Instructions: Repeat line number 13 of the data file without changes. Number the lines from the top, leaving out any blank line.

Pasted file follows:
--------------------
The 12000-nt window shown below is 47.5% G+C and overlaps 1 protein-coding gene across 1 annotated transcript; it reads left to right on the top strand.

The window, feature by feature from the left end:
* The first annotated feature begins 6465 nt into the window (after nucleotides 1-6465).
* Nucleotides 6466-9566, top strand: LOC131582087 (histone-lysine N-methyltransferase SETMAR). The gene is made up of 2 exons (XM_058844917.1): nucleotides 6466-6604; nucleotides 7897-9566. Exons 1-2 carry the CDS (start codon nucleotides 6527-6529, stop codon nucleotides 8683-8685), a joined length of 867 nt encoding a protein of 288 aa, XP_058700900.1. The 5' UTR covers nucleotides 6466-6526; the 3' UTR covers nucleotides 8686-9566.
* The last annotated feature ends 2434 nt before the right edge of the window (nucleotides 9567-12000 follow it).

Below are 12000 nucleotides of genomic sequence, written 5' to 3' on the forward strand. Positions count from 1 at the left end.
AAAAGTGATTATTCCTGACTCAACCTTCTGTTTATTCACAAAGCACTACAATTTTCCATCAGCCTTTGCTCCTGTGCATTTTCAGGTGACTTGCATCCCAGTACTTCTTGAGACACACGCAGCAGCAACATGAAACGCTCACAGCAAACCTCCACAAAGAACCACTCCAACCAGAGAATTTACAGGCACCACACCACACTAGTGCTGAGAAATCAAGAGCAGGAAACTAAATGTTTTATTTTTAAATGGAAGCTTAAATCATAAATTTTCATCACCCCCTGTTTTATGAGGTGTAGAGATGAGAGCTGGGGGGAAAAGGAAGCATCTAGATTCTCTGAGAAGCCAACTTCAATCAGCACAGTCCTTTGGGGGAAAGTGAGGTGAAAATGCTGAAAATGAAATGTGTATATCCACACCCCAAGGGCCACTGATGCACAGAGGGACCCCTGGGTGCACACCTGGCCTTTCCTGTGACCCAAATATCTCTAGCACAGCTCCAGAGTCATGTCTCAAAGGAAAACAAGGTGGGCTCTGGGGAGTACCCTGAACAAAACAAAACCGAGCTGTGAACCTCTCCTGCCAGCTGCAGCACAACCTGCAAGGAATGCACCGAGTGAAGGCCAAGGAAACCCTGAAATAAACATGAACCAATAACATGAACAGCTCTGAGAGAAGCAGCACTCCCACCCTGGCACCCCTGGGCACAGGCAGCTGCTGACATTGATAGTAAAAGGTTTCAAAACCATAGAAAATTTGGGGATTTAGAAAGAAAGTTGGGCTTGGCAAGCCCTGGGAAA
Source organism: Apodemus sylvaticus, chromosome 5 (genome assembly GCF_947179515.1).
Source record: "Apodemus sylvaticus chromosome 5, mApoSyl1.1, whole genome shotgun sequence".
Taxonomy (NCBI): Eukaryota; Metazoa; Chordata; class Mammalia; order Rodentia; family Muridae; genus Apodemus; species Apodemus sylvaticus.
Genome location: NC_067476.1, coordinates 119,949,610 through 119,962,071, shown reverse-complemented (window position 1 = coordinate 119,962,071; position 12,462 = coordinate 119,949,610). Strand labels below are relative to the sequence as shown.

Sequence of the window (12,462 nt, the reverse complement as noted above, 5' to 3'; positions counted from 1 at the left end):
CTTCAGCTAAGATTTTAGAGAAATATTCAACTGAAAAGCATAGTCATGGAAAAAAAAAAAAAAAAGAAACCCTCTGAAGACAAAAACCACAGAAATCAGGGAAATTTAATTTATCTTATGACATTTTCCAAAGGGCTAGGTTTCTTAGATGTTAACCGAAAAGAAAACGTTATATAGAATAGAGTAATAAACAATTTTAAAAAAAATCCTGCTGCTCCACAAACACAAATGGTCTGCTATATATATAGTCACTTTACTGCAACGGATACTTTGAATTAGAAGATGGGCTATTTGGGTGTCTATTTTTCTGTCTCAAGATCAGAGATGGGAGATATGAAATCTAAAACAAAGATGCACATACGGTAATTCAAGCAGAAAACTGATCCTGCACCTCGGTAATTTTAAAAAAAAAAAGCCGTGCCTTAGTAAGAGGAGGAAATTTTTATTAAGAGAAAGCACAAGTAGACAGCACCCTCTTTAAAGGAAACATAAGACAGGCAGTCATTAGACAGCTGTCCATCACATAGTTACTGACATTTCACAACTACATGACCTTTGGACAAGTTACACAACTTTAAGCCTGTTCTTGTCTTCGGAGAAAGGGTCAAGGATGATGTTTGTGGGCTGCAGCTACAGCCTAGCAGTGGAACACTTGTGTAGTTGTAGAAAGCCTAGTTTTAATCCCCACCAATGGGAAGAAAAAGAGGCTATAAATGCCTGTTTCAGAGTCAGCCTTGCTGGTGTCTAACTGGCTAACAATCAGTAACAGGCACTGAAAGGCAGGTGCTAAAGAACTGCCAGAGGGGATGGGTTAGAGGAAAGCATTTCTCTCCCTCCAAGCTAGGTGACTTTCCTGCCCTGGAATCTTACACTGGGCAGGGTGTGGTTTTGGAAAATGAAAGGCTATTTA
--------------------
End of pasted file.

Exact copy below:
CTTCAGCTAAGATTTTAGAGAAATATTCAACTGAAAAGCATAGTCATGGAAAAAAAAAAAAAAAAGAAACCCTCTGAAGACAAAAACCACAGAAATCAGGGAAATTTAATTTATCTTATGACATTTTCCAAAGGGCTAGGTTTCTTAGATGTTAACCGAAAAGAAAACGTTATATAGAATAGAGTAATAAACAATTTTAAAAAAAATCCTGCTGCTCCACAAACACAAATGGTCTGCTATATATATAGTCACTTTACTGCAACGGATACTTTGAATTAGAAGATGGGCTATTTGGGTGTCTATTTTTCTGTCTCAAGATCAGAGATGGGAGATATGAAATCTAAAACAAAGATGCACATACGGTAATTCAAGCAGAAAACTGATCCTGCACCTCGGTAATTTTAAAAAAAAAAAGCCGTGCCTTAGTAAGAGGAGGAAATTTTTATTAAGAGAAAGCACAAGTAGACAGCACCCTCTTTAAAGGAAACATAAGACAGGCAGTCATTAGACAGCTGTCCATCACATAGTTACTGACATTTCACAACTACATGACCTTTGGACAAGTTACACAACTTTAAGCCTGTTCTTGTCTTCGGAGAAAGGGTCAAGGATGATGTTTGTGGGCTGCAGCTACAGCCTAGCAGTGGAACACTTGTGTAGTTGTAGAAAGCCTAGTTTTAATCCCCACCAATGGGAAGAAAAAGAGGCTATAAATGCCTGTTTCAGAGTCAGCCTTGCTGGTGTCTAACTGGCTAACAATCAGTAACAGGCACTGAAAGGCAGGTGCTAAAGAACTGCCAGAGGGGATGGGTTAGAGGAAAGCATTTCTCTCCCTCCAAGCTAGGTGACTTTCCTGCCCTGGAATCTTACACTGGGCAGGGTGTGGTTTTGGAAAATGAAAGGCTATTTA